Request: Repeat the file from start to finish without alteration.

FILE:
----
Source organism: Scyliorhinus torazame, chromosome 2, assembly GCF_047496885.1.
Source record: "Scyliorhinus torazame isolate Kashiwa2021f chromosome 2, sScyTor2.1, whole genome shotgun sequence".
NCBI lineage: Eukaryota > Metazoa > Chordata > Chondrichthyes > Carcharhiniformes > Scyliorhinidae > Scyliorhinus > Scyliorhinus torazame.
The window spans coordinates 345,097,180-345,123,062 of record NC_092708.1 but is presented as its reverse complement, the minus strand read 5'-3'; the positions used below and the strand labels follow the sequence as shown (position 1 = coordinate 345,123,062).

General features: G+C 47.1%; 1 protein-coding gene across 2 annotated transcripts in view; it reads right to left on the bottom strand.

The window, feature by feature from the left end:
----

Source organism: Scyliorhinus torazame, chromosome 2, assembly GCF_047496885.1.
Source record: "Scyliorhinus torazame isolate Kashiwa2021f chromosome 2, sScyTor2.1, whole genome shotgun sequence".
NCBI lineage: Eukaryota > Metazoa > Chordata > Chondrichthyes > Carcharhiniformes > Scyliorhinidae > Scyliorhinus > Scyliorhinus torazame.
The window spans coordinates 345,097,180-345,123,062 of record NC_092708.1 but is presented as its reverse complement, the minus strand read 5'-3'; the positions used below and the strand labels follow the sequence as shown (position 1 = coordinate 345,123,062).

General features: G+C 47.1%; 1 protein-coding gene across 2 annotated transcripts in view; it reads right to left on the bottom strand.

The window, feature by feature from the left end: